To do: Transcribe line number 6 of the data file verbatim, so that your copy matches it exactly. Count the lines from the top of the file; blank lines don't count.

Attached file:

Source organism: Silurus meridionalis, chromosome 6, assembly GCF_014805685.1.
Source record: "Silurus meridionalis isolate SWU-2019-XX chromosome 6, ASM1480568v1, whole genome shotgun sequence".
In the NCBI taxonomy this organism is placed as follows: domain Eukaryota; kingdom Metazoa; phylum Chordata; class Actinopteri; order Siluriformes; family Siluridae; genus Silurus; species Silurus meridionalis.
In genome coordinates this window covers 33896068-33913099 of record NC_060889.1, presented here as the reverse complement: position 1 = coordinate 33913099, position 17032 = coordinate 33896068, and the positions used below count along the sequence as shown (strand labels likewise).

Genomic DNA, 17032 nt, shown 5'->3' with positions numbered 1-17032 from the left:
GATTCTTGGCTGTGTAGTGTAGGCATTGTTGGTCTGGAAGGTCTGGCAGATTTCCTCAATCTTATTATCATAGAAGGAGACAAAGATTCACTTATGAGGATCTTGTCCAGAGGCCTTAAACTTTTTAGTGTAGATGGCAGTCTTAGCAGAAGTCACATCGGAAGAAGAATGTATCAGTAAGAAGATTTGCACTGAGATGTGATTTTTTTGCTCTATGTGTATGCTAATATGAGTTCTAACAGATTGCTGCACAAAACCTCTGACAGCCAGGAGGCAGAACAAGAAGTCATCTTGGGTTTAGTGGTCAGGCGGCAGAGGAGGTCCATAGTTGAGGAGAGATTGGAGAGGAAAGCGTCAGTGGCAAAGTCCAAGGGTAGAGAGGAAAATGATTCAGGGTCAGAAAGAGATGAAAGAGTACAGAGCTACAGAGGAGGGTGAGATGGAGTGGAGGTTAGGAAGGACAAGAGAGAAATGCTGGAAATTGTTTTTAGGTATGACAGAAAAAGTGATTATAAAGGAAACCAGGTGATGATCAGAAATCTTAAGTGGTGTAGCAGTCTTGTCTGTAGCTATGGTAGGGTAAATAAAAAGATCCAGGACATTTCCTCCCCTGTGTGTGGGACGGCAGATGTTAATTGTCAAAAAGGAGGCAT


GATTCTTGGCTGTGTAGTGTAGGCATTGTTGGTCTGGAAGGTCTGGCAGATTTCCTCAATCTTATTATCATAGAAGGAGACAAAGATTCACTTATGAGGATCTTGTCCAGAGGCCTTAAACTTTTTAGTGTAGATGGCAGTCTTAGCAGAAGTCACATCGGAAGAAGAATGTATCAGTAAGAAGATTTGCACTGAGATGTGATTTTTTTGCTCTATGTGTATGCTAATATGAGTTCTAACAGATTGCTGCACAAAACCTCTGACAGCCAGGAGGCAGAACAAGAAGTCATCTTGGGTTTAGTGGTCAGGCGGCAGAGGAGGTCCATAGTTGAGGAGAGATTGGAGAGGAAAGCGTCAGTGGCAAAGTCCAAGGGTAGAGAGGAAAATGATTCAGGGTCAGAAAGAGATGAAAGAGTACAGAGCTACAGAGGAGGGTGAGATGGAGTGGAGGTTAGGAAGGACAAGAGAGAAATGCTGGAAATTGTTTTTAGGTATGACAGAAAAAGTGATTATAAAGGAAACCAGGTGATGATCAGAAATCTTAAGTGGTGTAGCAGTCTTGTCTGTAGCTATGGTAGGGTAAATAAAAAGATCCAGGACATTTCCTCCCCTGTGTGTGGGACGGCAGATGTTAATTGTCAAAAAGGAGGCAT